Do you regularly experience grinding or clenching of your teeth, or have a sore throat or laryngitis without an infection? Are your back teeth feeling sore or loose? Do you often have trouble swallowing? If you experience chronic pain in the jaw joints (the temporomandibular joint, or TMJ, made of muscles, bones, nerves and blood vessels attaching the lower jaw to the skull), you may have a TMJ disorder giving you TMJ-related headaches.
Chronic TMJ sufferers often experience headaches, and since these are no ordinary tension headaches, treating them as such won’t relieve the symptoms. TMJ pain must be addressed for relief. One major contributor to TMJ headaches is bruxism (grinding and clenching of the teeth), resulting in pain from the jaw muscles up to the temples that can feel dull, sharp or throbbing.
Malocclusion can also lead to TMJ headaches as bite misalignment strains the jaw and fatigues the muscles. TMJ-related issues – such as osteoporosis or osteoarthritis – can also leave you with a TMJ headache that is hard to ignore.
TMJ symptoms can include the following:
– An unstable bite
– The jaw locking open or shut
– Eye pain or light sensitivity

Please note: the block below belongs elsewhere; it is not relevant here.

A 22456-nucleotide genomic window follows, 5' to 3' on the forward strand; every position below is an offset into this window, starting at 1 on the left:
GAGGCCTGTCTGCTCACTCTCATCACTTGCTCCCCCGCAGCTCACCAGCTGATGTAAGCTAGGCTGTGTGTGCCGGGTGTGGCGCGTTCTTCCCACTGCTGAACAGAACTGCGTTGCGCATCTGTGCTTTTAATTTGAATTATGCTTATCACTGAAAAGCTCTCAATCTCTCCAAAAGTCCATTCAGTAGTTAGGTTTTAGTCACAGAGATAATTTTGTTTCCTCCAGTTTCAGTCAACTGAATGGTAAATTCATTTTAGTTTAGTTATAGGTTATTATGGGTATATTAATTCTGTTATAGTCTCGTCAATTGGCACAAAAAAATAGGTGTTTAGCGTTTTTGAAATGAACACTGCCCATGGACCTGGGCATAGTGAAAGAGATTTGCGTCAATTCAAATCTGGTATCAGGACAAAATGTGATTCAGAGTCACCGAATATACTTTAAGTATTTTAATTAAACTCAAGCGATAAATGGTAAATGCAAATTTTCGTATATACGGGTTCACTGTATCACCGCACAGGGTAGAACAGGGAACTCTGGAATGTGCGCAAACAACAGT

– Buzzing or ringing in the ear that may be accompanied by diminished hearing
– Vertigo or earaches
– Jaw clicking or popping
– Temple or forehead pain, sinus or cheek pain
– Even neck and shoulder pain
Relieving a TMJ headache starts with seeing a doctor to determine if it is TMJ-related and finding an effective treatment. It might include seeing a neurologist or ruling out things like MOH (medication overuse headache) from regularly taking headache pain medication.
Treating TMJ headaches are often approached using various conservative approaches and adjusted accordingly:
– Diet: Stick to soft foods and avoid hard, tough or chewy foods, like gum (switch to mints or mouthwash instead)
– Yawning: Avoid yawning widely, keep it small
– Stress Management: Manage stress with 30 minutes of daily exercise or a yoga or meditation class
– Massage: Gently massage the TMJ muscles to stimulate blood flow and lessen jaw inflammation and pain, or do some gentle jaw exercises
– Ice/Heat: Place ice or heat packs on the painful area
– Medications: Take medications such as nonsteroidal anti-inflammatory drugs, aspirin, ibuprofen, naproxen, or prescription options like muscle relaxers or antidepressants (only take as prescribed)
– Mouthguard: Wear a bite guard/stabilization splint to protect your teeth
-Injections: Look into injections like arthrocentesis (where fluid is injected into the affected joint) or BOTOX
– Surgery: Have TMJ arthroscopy (a minimally invasive surgery where the jaw joint and inflamed tissue may be removed or the joint adjusted)
If you are seeking relief from TMJ headaches, please reach out to our team. We are committed to helping you find the relief you deserve today!